At the back, there's comfortable space for a couple of adults (it'd be a squash for three). And there's a very decently-sized 543-litre boot, extendable to 1,575-litres with the rear seat folded. A tonne of weight can be towed too, this being the first Volkswagen EV to be offered with the option of a tow bar.
Market and Model
The ID.4 range kicks off with base 'Life'-spec variants. Choose the smaller 52kWh battery and the smaller 148PS 'Pure' electric motor with this level of trim and you'll get yourself the most affordable ID.4 model in the range, a 'Life'-spec model with the 52kWh battery and the 148PS 'Pure' motor, which can be yours for just over £37,000. £1,500 more gets you the 170PS 'Pure Performance' motor. A mid-range 'Style-spec model with the 52kWh battery and 148PS 'Pure' motor costs from around £40,000 - or for around £1,500 more, you can have it with that faster 170PS 'Pure Performance' motor. A top 'Family'-spec model with the bigger 77kWh battery costs from around £47,000 in 174PS 'Pro' form - and another £1,500 gets you the faster 204PS 'Pro Performance' motor. If you want to go further, there's a top GTX high performance 4WD model which uses the 77kWh battery and has two motors (one on each axle) offering a 299PS total output.
All ID.4s come with full-LED headlamps, LED tail lights, rain sensing wipers, all-round parking sensors, heated windscreen washer jets and an alarm. Inside, all versions feature the 'ID.Light', a wide, narrow light strip under the windscreen that assists the driver by flashing or moving in different colours to draw attention to various functions. There's also an 'Air Care Climatronic' 2-Zone air conditioning system, a leather-trimmed and a heated multi-function steering wheel. The upholstery is a smart alcantara-like 'Art Velours' microfleece and the front seats are heated, plus there's an auto-dimming rear view mirror, an electric auxiliary air heater, a wireless smartphone charger and an ambient lighting set-up with up to 30 colour options.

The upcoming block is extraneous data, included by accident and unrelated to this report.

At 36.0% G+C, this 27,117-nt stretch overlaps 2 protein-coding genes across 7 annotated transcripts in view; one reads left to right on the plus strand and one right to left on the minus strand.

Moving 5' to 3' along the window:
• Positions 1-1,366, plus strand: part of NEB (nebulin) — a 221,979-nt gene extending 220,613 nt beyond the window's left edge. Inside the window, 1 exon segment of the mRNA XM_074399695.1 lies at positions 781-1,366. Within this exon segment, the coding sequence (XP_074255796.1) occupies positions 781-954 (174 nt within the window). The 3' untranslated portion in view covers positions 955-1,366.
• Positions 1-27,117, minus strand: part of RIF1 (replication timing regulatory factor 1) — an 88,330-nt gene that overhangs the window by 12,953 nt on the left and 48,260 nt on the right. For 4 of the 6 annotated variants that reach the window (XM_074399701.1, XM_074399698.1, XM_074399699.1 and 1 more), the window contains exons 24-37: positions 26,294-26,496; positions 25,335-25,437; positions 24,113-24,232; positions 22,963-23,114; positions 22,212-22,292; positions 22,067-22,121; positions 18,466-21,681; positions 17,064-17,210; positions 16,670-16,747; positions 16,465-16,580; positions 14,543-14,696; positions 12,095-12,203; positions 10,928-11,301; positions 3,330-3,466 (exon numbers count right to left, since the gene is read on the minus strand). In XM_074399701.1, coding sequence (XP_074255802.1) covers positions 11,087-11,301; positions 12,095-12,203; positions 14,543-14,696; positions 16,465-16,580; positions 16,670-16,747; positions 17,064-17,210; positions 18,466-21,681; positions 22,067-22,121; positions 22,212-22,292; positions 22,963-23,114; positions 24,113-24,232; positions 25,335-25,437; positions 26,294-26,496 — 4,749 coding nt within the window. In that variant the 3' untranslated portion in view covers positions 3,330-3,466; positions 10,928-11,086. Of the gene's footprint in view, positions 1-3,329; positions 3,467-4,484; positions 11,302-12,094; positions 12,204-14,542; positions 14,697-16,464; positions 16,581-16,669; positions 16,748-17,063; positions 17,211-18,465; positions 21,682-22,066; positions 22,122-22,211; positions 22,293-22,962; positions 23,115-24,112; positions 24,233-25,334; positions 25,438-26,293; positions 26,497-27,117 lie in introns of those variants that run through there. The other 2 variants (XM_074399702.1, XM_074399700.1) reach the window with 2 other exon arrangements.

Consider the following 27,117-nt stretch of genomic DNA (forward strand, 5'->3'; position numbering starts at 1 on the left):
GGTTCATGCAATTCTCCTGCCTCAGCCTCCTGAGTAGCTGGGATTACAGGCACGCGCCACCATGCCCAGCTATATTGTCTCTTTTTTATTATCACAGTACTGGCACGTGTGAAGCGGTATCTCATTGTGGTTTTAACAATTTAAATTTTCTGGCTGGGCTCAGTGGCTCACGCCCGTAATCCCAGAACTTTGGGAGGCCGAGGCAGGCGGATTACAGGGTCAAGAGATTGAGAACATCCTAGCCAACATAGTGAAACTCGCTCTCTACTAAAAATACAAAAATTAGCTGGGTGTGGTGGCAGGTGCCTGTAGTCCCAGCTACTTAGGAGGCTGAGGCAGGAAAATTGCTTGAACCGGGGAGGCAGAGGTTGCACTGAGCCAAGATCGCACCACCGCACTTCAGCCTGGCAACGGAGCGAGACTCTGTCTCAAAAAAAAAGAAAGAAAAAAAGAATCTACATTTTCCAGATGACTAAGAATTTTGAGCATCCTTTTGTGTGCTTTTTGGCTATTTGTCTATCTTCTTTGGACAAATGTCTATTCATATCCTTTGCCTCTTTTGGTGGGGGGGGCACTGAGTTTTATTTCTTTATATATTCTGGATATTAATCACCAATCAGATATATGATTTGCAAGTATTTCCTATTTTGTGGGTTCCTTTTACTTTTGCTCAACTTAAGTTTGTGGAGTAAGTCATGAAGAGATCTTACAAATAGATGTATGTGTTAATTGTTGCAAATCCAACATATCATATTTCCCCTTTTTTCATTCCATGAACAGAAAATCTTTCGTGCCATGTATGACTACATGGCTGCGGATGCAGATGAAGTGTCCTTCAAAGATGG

Cost of Ownership
As we said in our 'Driving' section, base models, which respectively feature electric motors developing either 148PS or 170PS, use a 52kWh lithium-ion unit offering a claimed driving distance of up to 213 miles. The longer-range 77kWh variant with its 204PS motor, ups that to as much as 310 miles. To achieve that, you'll need to frequently use the provided 'Eco' drive mode setting, ideally in combination with the available 'B' regenerative braking function, which slows the car significantly when you come off the accelerator.
Whatever ID.4 model you select, your charging regime should be quite straightforward. There's a 'We Charge' app that helps you find and use over 150,000 public charge points. An AC1-phase 7.2kW garage wallbox would replenish the 52kWh model from zero in about nine and a half hours; think a little over 12 hours for the 77kWh variant. What about if you find a public rapid charger along your route? Well the smaller 52kWh battery supports 100kW DC charging; the 77kWh battery ups that to 125kW, which means that even on this longer range model, at a DC3 100kW charge point, it'll take no more than around 30 minutes to recharge your ID.4 with enough direct current to cover the next 137 miles.
You should also make savings in BiK payments (there's a 0% rating), as well as road tax, congestion charging and the fact that no oil changes are required. Volkswagen says that its aim is to make sure that the battery pack lasts as long as the car and, sure enough, that battery pack is warrantied to have at least 70% of its usable capacity after eight years or 100,000 miles.
This isn't yet a mainstream Volkswagen model, but the day isn't very far off when it will be. When that happens, we can only hope that EVs will have become rather more affordable than they are now. But if this ID.4 sells globally in the kind of numbers Volkswagen is hoping for, that's unlikely to happen. Like all brands, the Wolfsburg maker will charge what customers show they're prepared to pay.
So is this ID.4 worth its sticker price? Many customers will think so. It has the quality look and feel of a premium brand product; enough (just) to justify its extra cost over its identically-engineered Skoda Enyaq iV and CUPRA Born VW Group cousins and close rivals. Ultimately, if all you care about in a Crossover EV of this kind is value and driving range, this probably won't be your first choice. But if your priorities are a little broader than that and you want a little more 'feel good' factor in a car of this sort, this ID.4 might well have your number.
Volkswagen ID.4 review by Jonathan Crouch